DEHESA, Calif. — Monsoonal moisture continues to cause flash flood warnings throughout San Diego County.
A new study warns California is due for a massive flood that could submerge cities. East County homeowner Richard Dinnen lived through the 1980 flood that submerged parts of San Diego County.
“I was on the fire department at the time here in Dehesa and all day and all night—just pulling people and animals out of the water,” Dinnen said.
He has since added a retaining wall around his property to protect his home from similar floods.
“It washed the whole front of our property out,” Dinnen said.
California is due for disastrous ‘megaflood’Now, a new UCLA study warns that climate change is increasing our chances for “mega floods” that could displace millions of Californians and cause a trillion dollars in economic damage.
“Some of the things that come to us hold more water than several Mississippi rivers added together,” said San Diego State University Professor Emeritus of Geology Dr. Pat Abbott.
Scientists say climate change has doubled the likelihood of an extreme storm event. They say the risk of a mega storm increases with every additional degree of global warming. Scientists are calling it “the Other Big One.”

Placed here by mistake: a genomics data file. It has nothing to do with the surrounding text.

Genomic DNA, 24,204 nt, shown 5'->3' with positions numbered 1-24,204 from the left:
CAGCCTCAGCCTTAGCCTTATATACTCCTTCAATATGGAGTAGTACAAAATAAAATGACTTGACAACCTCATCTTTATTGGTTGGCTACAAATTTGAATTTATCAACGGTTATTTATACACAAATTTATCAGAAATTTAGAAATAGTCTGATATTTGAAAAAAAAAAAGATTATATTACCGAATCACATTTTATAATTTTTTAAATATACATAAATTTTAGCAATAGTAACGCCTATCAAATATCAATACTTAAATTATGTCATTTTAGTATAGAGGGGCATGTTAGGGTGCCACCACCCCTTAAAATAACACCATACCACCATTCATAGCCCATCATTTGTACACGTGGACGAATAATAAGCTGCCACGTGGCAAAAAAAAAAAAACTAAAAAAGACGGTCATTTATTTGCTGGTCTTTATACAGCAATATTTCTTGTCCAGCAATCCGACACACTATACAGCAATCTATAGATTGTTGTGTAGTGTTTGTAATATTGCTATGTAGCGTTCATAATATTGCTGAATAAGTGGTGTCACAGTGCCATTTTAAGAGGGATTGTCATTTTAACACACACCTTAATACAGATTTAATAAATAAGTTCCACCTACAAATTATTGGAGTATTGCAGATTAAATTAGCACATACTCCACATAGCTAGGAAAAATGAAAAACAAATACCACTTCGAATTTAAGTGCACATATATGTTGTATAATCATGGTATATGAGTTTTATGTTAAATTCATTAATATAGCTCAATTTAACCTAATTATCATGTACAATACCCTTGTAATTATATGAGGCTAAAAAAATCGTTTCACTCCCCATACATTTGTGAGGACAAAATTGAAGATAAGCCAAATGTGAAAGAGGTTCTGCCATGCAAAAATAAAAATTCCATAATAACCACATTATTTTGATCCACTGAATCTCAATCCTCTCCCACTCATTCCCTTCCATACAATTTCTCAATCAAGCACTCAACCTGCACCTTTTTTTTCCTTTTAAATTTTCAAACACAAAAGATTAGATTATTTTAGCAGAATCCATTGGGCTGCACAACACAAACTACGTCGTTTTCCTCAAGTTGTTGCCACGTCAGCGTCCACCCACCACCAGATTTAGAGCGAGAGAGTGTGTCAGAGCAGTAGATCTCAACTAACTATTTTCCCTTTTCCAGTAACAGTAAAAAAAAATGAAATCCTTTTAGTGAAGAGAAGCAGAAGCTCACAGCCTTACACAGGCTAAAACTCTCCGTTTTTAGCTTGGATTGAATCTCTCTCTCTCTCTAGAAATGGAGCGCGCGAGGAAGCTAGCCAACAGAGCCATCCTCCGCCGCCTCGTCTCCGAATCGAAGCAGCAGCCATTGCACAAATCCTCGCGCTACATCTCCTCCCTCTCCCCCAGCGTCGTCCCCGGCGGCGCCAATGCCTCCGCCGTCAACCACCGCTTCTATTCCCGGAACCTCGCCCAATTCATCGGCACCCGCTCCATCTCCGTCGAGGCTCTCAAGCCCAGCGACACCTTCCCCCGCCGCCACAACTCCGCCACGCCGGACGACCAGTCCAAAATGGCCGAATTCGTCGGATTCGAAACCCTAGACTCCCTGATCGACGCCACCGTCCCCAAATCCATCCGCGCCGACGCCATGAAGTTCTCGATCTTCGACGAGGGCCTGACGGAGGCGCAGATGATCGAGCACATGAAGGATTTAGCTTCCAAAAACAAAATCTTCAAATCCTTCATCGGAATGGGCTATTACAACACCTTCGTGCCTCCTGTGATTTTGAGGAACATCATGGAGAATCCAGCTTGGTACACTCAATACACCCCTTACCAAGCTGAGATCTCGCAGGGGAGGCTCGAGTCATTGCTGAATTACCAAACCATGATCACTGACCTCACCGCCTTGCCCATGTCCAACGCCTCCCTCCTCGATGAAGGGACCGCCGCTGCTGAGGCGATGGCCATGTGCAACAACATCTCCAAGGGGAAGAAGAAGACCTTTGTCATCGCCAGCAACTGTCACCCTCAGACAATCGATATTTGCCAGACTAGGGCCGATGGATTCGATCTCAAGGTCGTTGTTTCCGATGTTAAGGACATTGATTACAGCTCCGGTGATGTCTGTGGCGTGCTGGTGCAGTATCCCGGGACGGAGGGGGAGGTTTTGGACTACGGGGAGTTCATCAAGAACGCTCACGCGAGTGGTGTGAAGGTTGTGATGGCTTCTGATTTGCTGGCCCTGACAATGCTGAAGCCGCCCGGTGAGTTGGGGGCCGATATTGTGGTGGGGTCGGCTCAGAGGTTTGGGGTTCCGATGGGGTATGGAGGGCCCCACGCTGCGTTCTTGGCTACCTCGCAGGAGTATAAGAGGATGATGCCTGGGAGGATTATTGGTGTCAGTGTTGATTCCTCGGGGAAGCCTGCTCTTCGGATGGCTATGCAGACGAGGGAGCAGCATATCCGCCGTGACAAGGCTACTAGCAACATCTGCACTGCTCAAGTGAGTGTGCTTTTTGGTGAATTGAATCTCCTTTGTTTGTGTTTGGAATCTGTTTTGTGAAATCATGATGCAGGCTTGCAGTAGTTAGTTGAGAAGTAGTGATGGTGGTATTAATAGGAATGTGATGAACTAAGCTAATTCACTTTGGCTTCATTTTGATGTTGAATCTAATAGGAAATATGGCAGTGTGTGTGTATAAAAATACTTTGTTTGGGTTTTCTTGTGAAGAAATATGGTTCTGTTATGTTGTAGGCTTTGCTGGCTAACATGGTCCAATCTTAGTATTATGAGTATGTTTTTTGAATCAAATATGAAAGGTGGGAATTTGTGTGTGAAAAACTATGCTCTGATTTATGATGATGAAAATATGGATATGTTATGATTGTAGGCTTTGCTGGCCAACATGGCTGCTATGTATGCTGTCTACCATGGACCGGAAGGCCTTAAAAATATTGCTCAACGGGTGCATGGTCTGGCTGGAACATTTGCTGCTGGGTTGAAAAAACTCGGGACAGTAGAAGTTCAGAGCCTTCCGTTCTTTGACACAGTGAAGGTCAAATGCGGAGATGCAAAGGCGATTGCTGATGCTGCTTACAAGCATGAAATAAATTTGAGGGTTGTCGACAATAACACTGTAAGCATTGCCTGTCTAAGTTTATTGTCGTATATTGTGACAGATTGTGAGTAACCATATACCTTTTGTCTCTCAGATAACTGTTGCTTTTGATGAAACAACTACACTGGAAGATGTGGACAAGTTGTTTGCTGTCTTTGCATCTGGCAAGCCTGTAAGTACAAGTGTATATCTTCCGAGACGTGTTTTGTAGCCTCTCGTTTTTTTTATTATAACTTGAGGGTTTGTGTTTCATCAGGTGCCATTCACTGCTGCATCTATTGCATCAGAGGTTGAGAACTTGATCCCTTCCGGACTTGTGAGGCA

“Data show our Earth is warning and warmer air dries out to make droughts. Warmer air dries out to lead to more mega fires, but it also means warm air can hold more moisture and that more moisture can lead to floods that are ‘once in a century, once in a five century’ type floods become more common,” Abbott said.
Scientists say these “mega floods” could shut down major transportation corridors and displace five to ten million people.
“For officials in charge of facilities and predictions and the like, it’s time to gear up and explore the possibility of being prepared for something bigger,” Scripps Institution of Oceanography Marty Ralph said.
Abbott also says as the world warms and the warmer air moves farther north, the San Diego area will be seeing more monsoonal conditions like it is seeing now and more frequent atmospheric rivers that could cause major floods.
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